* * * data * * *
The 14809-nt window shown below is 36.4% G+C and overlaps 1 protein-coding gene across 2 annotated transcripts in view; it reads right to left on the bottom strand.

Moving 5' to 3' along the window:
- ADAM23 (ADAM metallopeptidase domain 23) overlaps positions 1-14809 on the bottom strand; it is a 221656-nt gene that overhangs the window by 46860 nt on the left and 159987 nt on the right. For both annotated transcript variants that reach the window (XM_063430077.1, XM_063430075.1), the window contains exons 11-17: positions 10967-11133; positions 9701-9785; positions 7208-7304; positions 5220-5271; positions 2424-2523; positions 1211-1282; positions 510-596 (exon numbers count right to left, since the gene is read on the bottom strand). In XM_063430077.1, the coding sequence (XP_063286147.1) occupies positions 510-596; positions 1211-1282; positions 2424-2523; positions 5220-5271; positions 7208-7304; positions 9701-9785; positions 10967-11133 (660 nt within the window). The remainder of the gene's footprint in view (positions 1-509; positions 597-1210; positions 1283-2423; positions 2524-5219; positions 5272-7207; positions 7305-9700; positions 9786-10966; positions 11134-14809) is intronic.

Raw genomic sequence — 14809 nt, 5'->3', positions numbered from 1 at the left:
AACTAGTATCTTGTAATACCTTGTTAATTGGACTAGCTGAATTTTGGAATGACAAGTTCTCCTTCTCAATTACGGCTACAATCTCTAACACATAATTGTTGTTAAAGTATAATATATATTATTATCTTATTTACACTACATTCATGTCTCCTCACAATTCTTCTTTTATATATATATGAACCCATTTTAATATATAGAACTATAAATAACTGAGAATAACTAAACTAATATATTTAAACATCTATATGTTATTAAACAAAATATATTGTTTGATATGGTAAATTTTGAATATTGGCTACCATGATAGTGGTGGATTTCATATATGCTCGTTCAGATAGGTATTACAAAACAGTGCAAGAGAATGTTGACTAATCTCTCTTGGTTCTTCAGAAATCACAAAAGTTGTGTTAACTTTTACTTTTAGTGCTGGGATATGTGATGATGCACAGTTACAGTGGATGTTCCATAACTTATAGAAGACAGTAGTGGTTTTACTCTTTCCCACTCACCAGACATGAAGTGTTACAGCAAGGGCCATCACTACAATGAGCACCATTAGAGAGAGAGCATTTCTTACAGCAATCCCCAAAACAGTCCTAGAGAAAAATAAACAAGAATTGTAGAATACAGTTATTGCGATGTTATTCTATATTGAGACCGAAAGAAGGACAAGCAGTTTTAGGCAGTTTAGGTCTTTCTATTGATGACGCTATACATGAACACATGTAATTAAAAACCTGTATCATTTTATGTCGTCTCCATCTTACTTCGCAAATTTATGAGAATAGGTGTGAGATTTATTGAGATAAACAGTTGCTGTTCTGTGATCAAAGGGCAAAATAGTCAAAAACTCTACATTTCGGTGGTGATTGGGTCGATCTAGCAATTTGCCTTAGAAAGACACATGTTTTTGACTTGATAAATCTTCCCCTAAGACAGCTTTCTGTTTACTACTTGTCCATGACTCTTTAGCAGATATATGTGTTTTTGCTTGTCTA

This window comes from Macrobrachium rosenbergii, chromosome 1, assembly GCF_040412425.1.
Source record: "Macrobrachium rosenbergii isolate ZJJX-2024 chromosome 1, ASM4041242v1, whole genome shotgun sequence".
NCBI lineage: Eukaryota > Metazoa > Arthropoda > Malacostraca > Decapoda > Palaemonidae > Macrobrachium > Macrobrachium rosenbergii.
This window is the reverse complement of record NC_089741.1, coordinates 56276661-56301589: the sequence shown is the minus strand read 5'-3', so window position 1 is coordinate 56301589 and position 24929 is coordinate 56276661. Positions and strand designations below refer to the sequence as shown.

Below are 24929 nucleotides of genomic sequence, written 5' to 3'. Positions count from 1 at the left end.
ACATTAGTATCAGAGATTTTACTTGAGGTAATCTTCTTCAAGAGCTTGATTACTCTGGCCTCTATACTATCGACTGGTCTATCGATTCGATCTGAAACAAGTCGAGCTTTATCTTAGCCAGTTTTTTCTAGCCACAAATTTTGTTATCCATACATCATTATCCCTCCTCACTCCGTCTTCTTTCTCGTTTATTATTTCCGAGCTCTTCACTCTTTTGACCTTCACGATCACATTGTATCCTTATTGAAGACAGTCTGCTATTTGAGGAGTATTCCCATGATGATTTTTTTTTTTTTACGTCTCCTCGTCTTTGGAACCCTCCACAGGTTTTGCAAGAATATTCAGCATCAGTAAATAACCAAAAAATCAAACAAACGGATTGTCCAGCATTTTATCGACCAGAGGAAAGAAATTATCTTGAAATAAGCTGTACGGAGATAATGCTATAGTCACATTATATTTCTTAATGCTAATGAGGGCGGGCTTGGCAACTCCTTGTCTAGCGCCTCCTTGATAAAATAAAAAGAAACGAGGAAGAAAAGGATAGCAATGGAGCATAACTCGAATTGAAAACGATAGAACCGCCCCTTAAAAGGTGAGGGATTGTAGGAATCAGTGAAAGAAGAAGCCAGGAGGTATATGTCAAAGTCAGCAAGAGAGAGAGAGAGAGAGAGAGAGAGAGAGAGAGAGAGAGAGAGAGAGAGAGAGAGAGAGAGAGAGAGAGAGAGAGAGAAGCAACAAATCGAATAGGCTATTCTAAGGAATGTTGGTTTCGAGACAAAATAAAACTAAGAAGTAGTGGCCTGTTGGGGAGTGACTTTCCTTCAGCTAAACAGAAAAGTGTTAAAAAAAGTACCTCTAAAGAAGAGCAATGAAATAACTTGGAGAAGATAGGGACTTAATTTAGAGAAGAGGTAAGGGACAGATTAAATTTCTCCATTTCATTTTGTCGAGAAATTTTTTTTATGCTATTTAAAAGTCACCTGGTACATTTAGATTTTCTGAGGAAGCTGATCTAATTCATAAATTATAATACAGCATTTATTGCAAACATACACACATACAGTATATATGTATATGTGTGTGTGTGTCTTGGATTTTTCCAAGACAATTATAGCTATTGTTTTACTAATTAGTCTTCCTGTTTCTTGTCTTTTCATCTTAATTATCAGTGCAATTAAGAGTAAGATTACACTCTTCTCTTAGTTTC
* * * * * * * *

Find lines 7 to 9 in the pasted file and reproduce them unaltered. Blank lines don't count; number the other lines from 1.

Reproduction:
Source record: "Macrobrachium rosenbergii isolate ZJJX-2024 chromosome 1, ASM4041242v1, whole genome shotgun sequence".
NCBI lineage: Eukaryota > Metazoa > Arthropoda > Malacostraca > Decapoda > Palaemonidae > Macrobrachium > Macrobrachium rosenbergii.
This window is the reverse complement of record NC_089741.1, coordinates 56276661-56301589: the sequence shown is the minus strand read 5'-3', so window position 1 is coordinate 56301589 and position 24929 is coordinate 56276661. Positions and strand designations below refer to the sequence as shown.